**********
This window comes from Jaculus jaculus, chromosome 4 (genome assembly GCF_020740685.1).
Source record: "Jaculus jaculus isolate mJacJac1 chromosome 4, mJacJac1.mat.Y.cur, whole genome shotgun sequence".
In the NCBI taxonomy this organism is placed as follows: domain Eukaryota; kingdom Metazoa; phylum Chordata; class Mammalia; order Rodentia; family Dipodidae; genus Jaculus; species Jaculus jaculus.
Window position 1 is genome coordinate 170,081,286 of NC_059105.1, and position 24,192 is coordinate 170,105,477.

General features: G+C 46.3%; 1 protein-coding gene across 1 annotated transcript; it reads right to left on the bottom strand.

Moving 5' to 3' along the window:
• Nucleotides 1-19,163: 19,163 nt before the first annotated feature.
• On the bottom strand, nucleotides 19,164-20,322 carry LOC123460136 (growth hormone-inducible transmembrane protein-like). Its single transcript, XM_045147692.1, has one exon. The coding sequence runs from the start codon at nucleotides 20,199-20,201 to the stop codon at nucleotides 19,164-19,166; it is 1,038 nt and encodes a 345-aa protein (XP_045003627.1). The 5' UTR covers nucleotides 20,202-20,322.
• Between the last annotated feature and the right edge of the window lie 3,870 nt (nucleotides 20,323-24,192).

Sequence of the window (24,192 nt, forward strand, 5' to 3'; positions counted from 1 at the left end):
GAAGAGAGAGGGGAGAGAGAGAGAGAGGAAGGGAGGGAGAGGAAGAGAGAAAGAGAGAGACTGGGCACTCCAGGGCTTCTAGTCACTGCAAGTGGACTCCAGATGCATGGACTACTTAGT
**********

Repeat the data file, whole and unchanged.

This window comes from Jaculus jaculus, chromosome 4 (genome assembly GCF_020740685.1).
Source record: "Jaculus jaculus isolate mJacJac1 chromosome 4, mJacJac1.mat.Y.cur, whole genome shotgun sequence".
In the NCBI taxonomy this organism is placed as follows: domain Eukaryota; kingdom Metazoa; phylum Chordata; class Mammalia; order Rodentia; family Dipodidae; genus Jaculus; species Jaculus jaculus.
Window position 1 is genome coordinate 170,081,286 of NC_059105.1, and position 24,192 is coordinate 170,105,477.

General features: G+C 46.3%; 1 protein-coding gene across 1 annotated transcript; it reads right to left on the bottom strand.

Moving 5' to 3' along the window:
• Nucleotides 1-19,163: 19,163 nt before the first annotated feature.
• On the bottom strand, nucleotides 19,164-20,322 carry LOC123460136 (growth hormone-inducible transmembrane protein-like). Its single transcript, XM_045147692.1, has one exon. The coding sequence runs from the start codon at nucleotides 20,199-20,201 to the stop codon at nucleotides 19,164-19,166; it is 1,038 nt and encodes a 345-aa protein (XP_045003627.1). The 5' UTR covers nucleotides 20,202-20,322.
• Between the last annotated feature and the right edge of the window lie 3,870 nt (nucleotides 20,323-24,192).

Sequence of the window (24,192 nt, forward strand, 5' to 3'; positions counted from 1 at the left end):
GAAGAGAGAGGGGAGAGAGAGAGAGAGGAAGGGAGGGAGAGGAAGAGAGAAAGAGAGAGACTGGGCACTCCAGGGCTTCTAGTCACTGCAAGTGGACTCCAGATGCATGGACTACTTAGT